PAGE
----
section extract

Materials and methods

Forsøg blev udført på Fish Nutrition Laboratory, Department of Animal Science, Escola Superior de Agricultura "Luiz de Queiroz" (ESALQ), University of São Paulo (USP) and Piracicaba (SP, Brasilien; 22)°42′ 25” S, 47°38′ 29” W) (Fish Nutrition Laboratory, Department of Animal Science, Luiz de Queiroz College of Agriculture, University of São Paulo). The experimental procedures followed the guidelines of the ethical principles in animal experimentation of the Brazilian College of

Effects of dietary soy protein concentrate on feed intake

Daily feed intake was higher in groups fed 0% and 25% SPC compared to the other treatments. Fish fed 50% and 75% SPC had a daily intake of approx. 20% lower than for fish fed 0% and 25% SPC. Fish fed the 100% SPC diet had lower feed intake than all other groups (Fig. 1).


CCK expression levels in the foregut were higher in the groups fed 0%, 25% and 50% SPC compared to the fish fed 100% SPC. No differences were observed between fish fed 75% SPC and any of the other groups (Fig.


Several studies have investigated the effects of inclusion levels of SPC or other vegetable protein sources in fish feeds, but only a few studies [p. (Volkoff et al., 2017)] addressed the effects of 100% plant-based diets (restriction of crude protein content to an exclusively vegetable source of protein) on fish feeding and nutrition. This study evaluated feed intake and expression of appetite-regulating hormones in the intestine, pyloric cecum and hypothalamus of freshwater carnivorous fish fed diets

Declaration of competing interest

The authors declare no conflict of interest.


This work was supported by aSão Paulo Research Foundation (FAPESP)scholarship for R.E. Sabioni (grant #2015/23796-0) it is aNatural Sciences and Engineering Research Council (NSERC) Discovery Award(DG, grant number261414-03) for H. Volkoff. The authors would like to thank the company “CJ Selecta” for supplying the soy protein concentrate used in this research.

Recommended Articles (6)

  • Research Article

    Hyaluronic acid metabolism during early development in the Japanese eel, Anguilla japonica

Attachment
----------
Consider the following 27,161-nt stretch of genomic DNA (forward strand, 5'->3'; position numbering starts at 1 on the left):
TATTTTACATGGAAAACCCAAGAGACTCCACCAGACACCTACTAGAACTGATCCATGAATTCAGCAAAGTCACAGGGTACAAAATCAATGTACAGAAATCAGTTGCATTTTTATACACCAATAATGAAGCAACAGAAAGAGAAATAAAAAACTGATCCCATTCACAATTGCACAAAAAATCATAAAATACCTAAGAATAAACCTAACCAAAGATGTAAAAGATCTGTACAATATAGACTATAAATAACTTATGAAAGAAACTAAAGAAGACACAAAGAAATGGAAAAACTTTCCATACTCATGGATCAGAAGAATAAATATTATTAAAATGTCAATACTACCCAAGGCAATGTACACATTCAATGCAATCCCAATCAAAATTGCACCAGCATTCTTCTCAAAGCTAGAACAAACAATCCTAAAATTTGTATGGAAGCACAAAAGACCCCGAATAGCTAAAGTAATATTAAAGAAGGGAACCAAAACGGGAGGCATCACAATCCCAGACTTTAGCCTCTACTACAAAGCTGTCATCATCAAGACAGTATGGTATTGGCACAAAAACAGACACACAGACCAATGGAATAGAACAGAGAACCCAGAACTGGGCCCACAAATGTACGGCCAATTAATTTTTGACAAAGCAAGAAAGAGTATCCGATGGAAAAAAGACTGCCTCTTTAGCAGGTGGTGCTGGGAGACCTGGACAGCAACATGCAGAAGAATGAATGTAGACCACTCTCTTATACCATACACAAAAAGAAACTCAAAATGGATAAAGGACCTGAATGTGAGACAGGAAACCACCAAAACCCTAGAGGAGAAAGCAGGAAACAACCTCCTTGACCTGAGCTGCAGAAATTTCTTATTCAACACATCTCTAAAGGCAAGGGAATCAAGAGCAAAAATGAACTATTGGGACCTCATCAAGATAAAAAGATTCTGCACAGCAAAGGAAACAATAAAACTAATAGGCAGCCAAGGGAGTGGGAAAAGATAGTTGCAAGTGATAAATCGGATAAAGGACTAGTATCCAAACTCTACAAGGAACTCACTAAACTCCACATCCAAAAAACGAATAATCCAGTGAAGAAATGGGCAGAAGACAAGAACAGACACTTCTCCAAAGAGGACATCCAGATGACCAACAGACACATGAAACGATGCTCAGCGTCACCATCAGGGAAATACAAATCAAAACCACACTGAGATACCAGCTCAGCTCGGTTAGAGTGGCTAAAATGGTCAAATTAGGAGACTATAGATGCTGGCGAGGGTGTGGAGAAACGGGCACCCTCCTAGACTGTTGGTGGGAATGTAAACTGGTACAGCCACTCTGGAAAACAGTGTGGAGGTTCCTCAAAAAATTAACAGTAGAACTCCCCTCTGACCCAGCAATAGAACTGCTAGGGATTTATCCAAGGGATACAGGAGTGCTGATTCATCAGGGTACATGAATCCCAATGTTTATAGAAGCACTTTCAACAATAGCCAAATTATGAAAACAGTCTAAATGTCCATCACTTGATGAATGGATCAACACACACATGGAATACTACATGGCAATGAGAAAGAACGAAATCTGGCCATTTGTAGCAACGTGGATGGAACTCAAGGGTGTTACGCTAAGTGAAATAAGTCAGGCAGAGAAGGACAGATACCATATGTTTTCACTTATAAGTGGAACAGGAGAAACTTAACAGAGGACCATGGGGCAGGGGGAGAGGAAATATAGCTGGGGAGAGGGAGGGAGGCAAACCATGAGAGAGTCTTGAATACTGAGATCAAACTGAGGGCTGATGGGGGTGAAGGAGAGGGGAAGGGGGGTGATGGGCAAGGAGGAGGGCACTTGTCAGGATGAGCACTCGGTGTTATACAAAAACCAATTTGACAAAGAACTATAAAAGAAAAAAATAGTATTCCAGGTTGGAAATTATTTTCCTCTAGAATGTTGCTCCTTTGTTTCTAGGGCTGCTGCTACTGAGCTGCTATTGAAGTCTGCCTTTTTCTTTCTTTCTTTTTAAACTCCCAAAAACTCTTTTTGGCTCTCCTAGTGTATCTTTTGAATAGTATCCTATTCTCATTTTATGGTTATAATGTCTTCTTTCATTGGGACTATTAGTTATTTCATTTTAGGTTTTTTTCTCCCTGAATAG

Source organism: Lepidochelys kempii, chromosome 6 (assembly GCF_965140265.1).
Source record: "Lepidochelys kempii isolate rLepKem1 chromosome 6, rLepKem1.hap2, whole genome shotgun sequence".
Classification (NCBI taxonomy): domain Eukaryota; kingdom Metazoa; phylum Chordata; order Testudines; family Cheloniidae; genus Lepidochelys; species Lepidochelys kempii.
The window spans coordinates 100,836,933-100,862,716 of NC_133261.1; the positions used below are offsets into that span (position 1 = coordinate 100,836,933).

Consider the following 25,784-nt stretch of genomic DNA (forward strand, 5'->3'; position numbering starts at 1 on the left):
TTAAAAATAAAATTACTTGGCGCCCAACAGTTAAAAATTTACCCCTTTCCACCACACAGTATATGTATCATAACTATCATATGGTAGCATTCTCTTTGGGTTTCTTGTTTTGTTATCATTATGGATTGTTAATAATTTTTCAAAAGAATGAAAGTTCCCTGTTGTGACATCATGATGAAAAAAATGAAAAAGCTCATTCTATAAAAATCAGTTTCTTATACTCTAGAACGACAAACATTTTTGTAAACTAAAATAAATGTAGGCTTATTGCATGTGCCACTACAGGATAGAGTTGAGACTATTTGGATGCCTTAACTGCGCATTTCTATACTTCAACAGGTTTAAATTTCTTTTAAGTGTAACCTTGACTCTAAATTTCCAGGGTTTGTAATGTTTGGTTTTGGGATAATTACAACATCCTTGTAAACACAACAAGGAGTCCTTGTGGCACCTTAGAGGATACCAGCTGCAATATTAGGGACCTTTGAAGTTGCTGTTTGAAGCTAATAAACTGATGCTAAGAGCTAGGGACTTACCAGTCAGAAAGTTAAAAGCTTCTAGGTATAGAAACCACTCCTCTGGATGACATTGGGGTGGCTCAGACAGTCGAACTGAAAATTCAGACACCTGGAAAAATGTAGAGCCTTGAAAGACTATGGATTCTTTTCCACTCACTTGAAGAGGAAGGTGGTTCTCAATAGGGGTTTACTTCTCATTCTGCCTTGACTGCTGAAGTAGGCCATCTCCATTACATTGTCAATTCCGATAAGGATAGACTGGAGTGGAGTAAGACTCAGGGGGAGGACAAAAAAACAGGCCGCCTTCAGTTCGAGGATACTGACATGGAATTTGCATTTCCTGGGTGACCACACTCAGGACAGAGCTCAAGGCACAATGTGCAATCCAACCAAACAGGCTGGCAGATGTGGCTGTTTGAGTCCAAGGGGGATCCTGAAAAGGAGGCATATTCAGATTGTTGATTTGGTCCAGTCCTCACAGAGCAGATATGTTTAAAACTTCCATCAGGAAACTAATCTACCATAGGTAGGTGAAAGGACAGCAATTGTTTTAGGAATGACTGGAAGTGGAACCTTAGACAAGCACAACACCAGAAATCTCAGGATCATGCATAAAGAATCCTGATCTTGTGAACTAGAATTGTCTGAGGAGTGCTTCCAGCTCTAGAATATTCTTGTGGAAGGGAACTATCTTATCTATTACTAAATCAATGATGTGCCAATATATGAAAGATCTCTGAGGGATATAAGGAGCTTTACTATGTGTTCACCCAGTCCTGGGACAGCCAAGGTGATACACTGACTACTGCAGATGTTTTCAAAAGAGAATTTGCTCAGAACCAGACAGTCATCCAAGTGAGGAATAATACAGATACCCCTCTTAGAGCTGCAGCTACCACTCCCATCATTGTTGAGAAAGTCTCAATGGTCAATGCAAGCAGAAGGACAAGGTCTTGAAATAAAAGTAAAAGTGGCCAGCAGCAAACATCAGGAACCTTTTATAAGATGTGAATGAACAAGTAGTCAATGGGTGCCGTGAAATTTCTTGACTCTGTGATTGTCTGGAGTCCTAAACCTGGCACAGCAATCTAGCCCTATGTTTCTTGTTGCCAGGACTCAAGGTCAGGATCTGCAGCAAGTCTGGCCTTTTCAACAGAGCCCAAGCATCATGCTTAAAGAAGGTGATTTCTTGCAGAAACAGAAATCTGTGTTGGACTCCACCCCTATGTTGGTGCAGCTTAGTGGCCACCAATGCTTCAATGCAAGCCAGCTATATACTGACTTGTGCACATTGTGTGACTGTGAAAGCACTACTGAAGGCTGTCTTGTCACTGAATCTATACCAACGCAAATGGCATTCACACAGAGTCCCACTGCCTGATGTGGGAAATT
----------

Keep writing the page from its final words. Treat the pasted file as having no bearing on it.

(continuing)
Comparative Biochemistry and Physiology, Part A: Molecular and Integrative Physiology, Volume 268, 2022, Article 111203

    Hyaluronic acids (hyaluronans, HAs) are glycosaminoglycans produced in the body of Anguilliforme and Elopiforme leptocephali, and HA is believed to serve as a source of metabolic energy in planktonic life stages. To investigate this hypothesis, we investigated the dynamics of HA during early Japanese eel growth (Anguilla japonica), including during metamorphosis. From histochemical observations in fully developed leptocephalus, HA occupied approx. 40-50% of the cross-sectional area, and muscle tissue occupied less than 20%. However, HA and water content reach a maximum during leptocephalus, decreasing during metamorphosis. We found that during leptocephalus, HA actively accumulates in the body and plays a role in specific density adjustment, facilitating planktonic life. It was thought that after metamorphosis, HA's role in facilitating flow would cease and it would be metabolized to glucose and/or triglycerides.

  • Research Article

    Elevated plasma leptin levels of fasting rainbow trout decline rapidly in response to feed intake

    General and Comparative Endocrinology, Volume 214, 2015, pp. 24-29

    Leptin has an anorectic effect in fish, indicating a role in regulating growth and energy homeostasis. The study aimed to further elucidate the physiological role of leptin in rainbow trout, specifically its short-term response to food intake after a period of fasting. Using a salmon leptin radioimmunoassay, the study demonstrates differences in plasma leptin levels in fish with different nutritional status and at the beginning of feeding. Some of the fasted fish were clearly in a state of anorexia and did not start feeding during the 72 hours of refeeding. For fish that initiated feeding, both previously fed and fasted, plasma leptin levels rapidly decreased during the first 24 hours in association with increasing amount of food reaching the gastrointestinal tract, whereas individuals that did not feed maintained a high plasma level of leptin. The data indicate that the anorectic state induced by leptin is interrupted after the initiation of feeding and that the regulatory mechanisms that lead to the decrease in plasma leptin levels are linked to nutrient levels.

  • Research Article

    Cloning, tissue distribution and effects of fasting on leptin and ghrelin mRNA expression levels in red-bellied piranha (Pygocentrus nattereri)

    General and Comparative Endocrinology, Volume 217-218, 2015, pp. 20-27